Chasing messages and offsets in the land of librdkafka

by
Kostas Kyrimis
Chasing messages and offsets in the land of librdkafka

Hi everybody, it’s Kostas from the Memgraph Core team, and today I would like to share with you a personal endeavor with librdkafka while working on the Memgraph 2.1 release. One of the features we wanted to push for streams was offset management for Kafka consumers, i.e., the logical offset of the {topic, partition} that a consumer starts consuming messages from.

I jumped on this with the core idea to implement a query procedure parametrized by the stream name and offset. Its implementation will simply set the offset of the consumer associated with the stream, and of course, when the stream is started, the consumer will start receiving messages from the value specified in the offset argument. I think it’s reasonable to claim that this should be fairly straightforward to implement, given that the current codebase facilitates this change easily. Besides, what can go wrong? To answer this, we will need to first take a quick glimpse at how streams are implemented in Memgraph. Note, to avoid confusion in the rest of this article, the implementation goal is to set all the offsets of all topics/partitions of the consumer associated with a given stream (for those of you wondering, more fine-grain control over offsets will be discussed in the future).

Stream Architecture in Memgraph

So, what is the high-level architecture of streams in Memgraph? Our main abstraction is the Stream class which represents a collection of Consumers , each associated with a stream name and metadata (consumer group, topics/partitions to consume from, etc.). Under the hood, the communication between Memgraph and Kafka brokers is handled by librdkafka and the Consumer class wraps up a RdKafka::Consumer object, which is used to consume messages. Therefore, to summarize; the Stream manages Consumer objects and Consumer objects use librdkafka to communicate with a broker. Simple enough. For our implementation goal, it suffices to break the task down to:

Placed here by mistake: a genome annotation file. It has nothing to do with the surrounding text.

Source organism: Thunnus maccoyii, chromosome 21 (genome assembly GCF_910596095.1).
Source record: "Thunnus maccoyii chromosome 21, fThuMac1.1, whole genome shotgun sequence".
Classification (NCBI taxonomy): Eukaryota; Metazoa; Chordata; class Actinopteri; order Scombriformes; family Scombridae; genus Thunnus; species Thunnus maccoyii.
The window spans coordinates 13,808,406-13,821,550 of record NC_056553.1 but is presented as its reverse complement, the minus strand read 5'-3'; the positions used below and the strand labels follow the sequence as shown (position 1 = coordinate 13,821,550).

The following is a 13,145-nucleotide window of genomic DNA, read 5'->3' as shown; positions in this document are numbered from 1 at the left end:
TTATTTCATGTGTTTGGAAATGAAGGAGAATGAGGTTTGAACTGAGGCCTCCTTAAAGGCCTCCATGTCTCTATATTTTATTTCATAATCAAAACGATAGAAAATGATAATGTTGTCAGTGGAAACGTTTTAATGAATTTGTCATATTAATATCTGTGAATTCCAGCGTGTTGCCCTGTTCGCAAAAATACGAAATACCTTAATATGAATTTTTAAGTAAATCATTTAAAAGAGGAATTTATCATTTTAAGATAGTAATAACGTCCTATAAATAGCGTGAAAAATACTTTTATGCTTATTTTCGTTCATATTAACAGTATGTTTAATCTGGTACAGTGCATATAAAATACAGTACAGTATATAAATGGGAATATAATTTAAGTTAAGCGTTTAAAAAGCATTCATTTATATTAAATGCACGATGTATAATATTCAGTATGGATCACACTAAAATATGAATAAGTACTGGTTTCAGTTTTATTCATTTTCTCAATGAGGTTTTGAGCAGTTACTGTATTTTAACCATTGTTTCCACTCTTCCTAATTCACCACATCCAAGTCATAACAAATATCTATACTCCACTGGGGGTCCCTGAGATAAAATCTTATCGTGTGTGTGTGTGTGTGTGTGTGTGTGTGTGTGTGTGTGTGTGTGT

1. Implement a Memgraph procedure that, when called, searches the stream name argument in the collection and finds its associated consumer.
  2. For the found consumer use the RdKafka::Consumer object and to set its offset.

In reality, there were a few more steps involved in the task, but they are related to the query modules and are omitted here. Moreover, (1) is straightforward to implement, and it’s not particularly interesting for this article. Our main focus is (2) and the offset management idiosyncrasies of librdkafka.

What is librdkafka?

So what is librdkafka, and how does it handle offsets? It’s a C client with C++ wrappers that implements the Kafka protocol, and offset management for consumers is done automatically unless configured otherwise. This means that for manual offset management, each time Memgraph processes a Kafka message successfully, it must instruct librdkafka to commit that offset. Committing an offset simply registers to the group coordinator (or to the ZooKeeper) that a message was processed. Therefore, if a consumer goes down, it will restart from the last committed offset (remember, only one consumer in a consumer group can consume from a topic partition (abbreviated tp) i.e., tp is a unit of parallelism). The last piece to understand is what happens when a consumer joins a consumer group. For simplicity, it suffices to say that a consumer group leader will start assigning partitions to the newly joined consumer. If the consumer is the first one in the group, then it will be assigned all the available topics/partitions and it will become the group leader.

Let’s start implementing

Now back to my implementation, the first attempt was to use the following two functions from RdKafka:: Consumer : assignment(std::vector<RdKafka:: TopicPartition*> &partitions) which, according to the docs: Returns the current partition assignment as set by assign() . Lit, the TopicPartition contains the offset field that I need to set, and all I have to do is to retrieve the partitions assigned to the consumer, set the offset, and call assign() . Smiley face, jumping on a quick prototype, implemented a test case, fired up Kafka, and test. BOOM. Received fewer messages than I should (based on the test case set offset). Fine, probably my logic is somewhere wrong. Quickly I run gdb and the test case suddenly works 💥. I start scratching my head and after some time of investigating the docs and looking on the librdkafka source code it turns out that assignment() is not guaranteed to work because by the time the set offset procedure is called librdkafka does not guarantee that the group coordinator has assigned the topic partitions to the consumer, therefore, introducing some form of a race. Moreover, a subtle detail that’s worth mentioning and was caught by our memory sanitizer is that assignment() breaks RAII because the argument vector contains pointers that are now owned by the caller and need to be deallocated.